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myspace layouts

Romantic Instrumentals

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myspace layouts

How to Flirt with a Man

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Get Flirting: How To Flirt With Men

How to get A GirlFriend if you are hopeless

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Getting A Date: How To Get A Girlfriend If You're A Hopeless Nerd

How To Make Yourself Into Boyfriend Material

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Dating Humor: Frienditis: How To Make Yourself Into Boyfriend Material

How to know you are in love

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THE LOVE STORY: How To Know You're In Love

How to Ask a Woman on Date

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Dating For Teens: How To Ask A Woman On A Date

How To Flirt with a Woman

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Getting A Date: How To Flirt With Women

How to Know if He is Interested

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Get Flirting: How Can I Tell If He Is Attracted To Me?

How to Kiss Creatively

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Get Flirting: How Can I Tell If She Is Attracted To Me?

How to know is she is interested , a nice video

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Get Flirting: How Can I Tell If She Is Attracted To Me?

How to kiss for the first time

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The Perfect Kiss: How To Kiss For The First Time

How to kiss for the first time

how to be a prefect boyfriend

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THE LOVE STORY: How To Be The Perfect Boyfriend

A Video on how to be a perfect boyfriend

How to be Perfect GirlFriend

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THE LOVE STORY: How To Be The Perfect Girlfriend


A Video on "How to be a Perfect Girl Friend

How to kiss Video

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THE LOVE STORY: How To Kiss Someone Passionately

Titanic Instrumental

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myspace layouts

A very romantic video to be played on the date..

How to be Romantic

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Getting Intimate: How To Be Romantic

A Video telling you how to be romantic

How to make a Girl Fall in Love with You

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The thought of learning how to make a girl fall in love with you is a disturbing one. Love is a huge emotion that can radically and completely dictate someone’s life.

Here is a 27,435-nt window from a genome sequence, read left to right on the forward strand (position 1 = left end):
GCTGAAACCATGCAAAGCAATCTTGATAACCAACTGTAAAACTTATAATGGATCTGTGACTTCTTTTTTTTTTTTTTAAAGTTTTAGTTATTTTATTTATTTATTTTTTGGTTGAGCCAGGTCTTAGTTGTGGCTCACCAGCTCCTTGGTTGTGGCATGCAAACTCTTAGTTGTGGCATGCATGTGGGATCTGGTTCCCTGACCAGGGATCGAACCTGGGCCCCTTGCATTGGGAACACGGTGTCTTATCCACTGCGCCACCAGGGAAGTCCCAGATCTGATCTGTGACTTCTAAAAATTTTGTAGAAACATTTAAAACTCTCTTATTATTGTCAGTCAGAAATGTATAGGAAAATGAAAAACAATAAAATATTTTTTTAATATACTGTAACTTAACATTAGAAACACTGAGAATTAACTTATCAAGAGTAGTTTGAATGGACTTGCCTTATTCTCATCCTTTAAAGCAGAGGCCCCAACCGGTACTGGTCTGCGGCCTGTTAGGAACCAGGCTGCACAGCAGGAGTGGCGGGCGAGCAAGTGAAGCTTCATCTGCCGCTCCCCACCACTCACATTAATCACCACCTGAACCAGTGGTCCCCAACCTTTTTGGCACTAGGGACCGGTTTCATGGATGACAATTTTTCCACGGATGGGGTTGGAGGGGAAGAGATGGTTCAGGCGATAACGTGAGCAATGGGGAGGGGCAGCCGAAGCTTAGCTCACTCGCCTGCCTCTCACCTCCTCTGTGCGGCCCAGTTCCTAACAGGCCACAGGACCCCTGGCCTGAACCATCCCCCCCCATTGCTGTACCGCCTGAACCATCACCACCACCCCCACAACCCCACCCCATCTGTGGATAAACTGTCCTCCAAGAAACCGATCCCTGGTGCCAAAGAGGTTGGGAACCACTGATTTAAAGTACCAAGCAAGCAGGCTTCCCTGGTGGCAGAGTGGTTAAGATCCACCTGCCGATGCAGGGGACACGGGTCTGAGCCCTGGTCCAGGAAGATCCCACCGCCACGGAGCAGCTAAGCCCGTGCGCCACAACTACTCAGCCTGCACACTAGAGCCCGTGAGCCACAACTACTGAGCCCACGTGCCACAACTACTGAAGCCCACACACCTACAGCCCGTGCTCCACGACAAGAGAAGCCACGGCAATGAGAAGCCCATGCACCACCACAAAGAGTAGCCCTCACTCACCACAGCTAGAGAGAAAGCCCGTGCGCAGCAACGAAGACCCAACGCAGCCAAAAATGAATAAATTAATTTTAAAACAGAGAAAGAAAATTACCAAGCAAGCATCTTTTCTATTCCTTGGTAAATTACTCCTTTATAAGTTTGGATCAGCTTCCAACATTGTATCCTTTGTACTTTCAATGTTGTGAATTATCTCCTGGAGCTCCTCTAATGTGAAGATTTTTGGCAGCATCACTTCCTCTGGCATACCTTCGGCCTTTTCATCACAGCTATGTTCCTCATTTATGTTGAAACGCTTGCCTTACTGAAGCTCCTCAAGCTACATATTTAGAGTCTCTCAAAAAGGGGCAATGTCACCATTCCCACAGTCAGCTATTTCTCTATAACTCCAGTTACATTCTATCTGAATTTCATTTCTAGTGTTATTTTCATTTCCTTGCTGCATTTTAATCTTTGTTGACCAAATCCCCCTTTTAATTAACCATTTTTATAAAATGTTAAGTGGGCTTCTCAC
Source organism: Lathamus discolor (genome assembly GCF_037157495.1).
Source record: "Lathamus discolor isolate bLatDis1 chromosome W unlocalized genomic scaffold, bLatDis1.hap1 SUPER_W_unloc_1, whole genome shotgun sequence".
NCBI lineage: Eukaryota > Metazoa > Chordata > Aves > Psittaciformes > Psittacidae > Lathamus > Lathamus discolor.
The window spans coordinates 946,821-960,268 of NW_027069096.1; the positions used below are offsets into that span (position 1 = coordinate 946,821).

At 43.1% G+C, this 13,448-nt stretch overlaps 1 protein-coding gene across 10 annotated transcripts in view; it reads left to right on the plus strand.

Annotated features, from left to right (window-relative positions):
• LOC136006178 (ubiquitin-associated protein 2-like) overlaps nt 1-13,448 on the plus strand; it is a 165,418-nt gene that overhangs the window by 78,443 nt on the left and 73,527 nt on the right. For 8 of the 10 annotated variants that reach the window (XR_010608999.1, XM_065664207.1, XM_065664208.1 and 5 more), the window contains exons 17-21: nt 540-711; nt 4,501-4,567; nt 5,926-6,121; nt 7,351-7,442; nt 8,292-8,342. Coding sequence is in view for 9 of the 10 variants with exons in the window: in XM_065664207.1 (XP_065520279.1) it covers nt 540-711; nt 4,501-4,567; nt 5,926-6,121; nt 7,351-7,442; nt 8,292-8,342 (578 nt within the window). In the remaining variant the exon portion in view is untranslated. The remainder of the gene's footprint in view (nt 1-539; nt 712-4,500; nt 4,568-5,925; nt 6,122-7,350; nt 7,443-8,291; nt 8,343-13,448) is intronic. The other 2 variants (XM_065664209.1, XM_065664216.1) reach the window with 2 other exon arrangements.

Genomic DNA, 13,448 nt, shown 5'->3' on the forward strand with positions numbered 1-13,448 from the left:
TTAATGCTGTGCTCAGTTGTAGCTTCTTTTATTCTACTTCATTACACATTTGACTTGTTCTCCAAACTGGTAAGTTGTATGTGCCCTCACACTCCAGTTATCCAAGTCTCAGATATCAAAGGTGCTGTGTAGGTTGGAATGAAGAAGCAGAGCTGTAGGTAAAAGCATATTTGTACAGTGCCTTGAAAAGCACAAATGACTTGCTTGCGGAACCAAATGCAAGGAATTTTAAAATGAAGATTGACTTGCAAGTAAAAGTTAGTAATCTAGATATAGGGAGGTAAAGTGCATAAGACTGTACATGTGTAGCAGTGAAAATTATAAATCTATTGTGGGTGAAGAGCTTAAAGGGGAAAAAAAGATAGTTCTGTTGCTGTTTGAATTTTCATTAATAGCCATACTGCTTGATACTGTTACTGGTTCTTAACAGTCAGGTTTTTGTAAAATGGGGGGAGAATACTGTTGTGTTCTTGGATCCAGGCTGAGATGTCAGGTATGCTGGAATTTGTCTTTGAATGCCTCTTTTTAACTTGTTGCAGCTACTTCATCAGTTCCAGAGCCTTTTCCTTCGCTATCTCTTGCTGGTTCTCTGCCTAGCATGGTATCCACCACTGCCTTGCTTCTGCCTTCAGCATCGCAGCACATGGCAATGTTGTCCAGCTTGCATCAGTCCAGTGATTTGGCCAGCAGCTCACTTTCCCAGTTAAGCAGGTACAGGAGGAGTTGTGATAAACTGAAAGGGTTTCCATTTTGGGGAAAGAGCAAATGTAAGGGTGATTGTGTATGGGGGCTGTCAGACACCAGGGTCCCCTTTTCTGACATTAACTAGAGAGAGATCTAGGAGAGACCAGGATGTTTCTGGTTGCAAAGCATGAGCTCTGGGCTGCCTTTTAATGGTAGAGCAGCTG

If it was possible to perform a few magical steps in order to make someone fall in love with you, we would live in a harsh world of broken hearts. Uh oh… don’t we already?



You cannot make anyone do anything and you certainly cannot make anyone love you. The more you try to make someone love you, the less they will. Its kind of a catch-22 in that way but fortunately there are two aspects you can concentrate on to help you along the way.



What do you love in life? Usually its the things that make you happy and the things that we attribute the most value to. Keeping in mind these two aspects of human nature, we can therefore conclude that in order for someone to love us, we must make them happy and we must be valuable to them.



Let’s work on making them happy first, its really simple and is overlooked by most people. The simple rule to making someone happy is to be happy yourself. Being happy is contagious and people in your presence will automatically feel similar to you. If you’re happy about life, then the people around you will want to have you around them as well. If you’re always down, depressed or angry, then you are making yourself very hard to love.



Example #1: Think of someone that you love or loved. Imagine them in your mind until you can see a picture of their face. In this picture, are they happy or sad ? Its very likely that in the mental picture that you have, they are smiling or happy. If it worked for you, then it should also work for others.



The concept when pondering about how to make a girl fall in love with you is value. The things you love the most consequently have a lot of value. Can you really fall in love with something that has no value?


Things that are replaceable, or are easily attainable have little value in our lives. So make yourself valuable and people will love you. Being valuable isn’t as hard as people think.
The concept of value is relative, in an organization, the most valuable person is the boss even if in another situation, he could be completely insignificant. This is why so many secretaries are attracted to their boss. He has the most value. Let’s take this concept and apply it in practical situations.



Example #2, If you’re in school, then the most valuable person will be the person that is most respected by his peers. This can be the football star among cheerleaders, or the smart guy who gets the best grades. He can also be the guy who makes the girls laugh the most, or the guy that has the best house parties that everyone wants to attend.



In a work environment, the most valuable person can once again, be the social funny guy that everyone wants to hang out with, or the boss, or the sharp guy that the boss respects the most.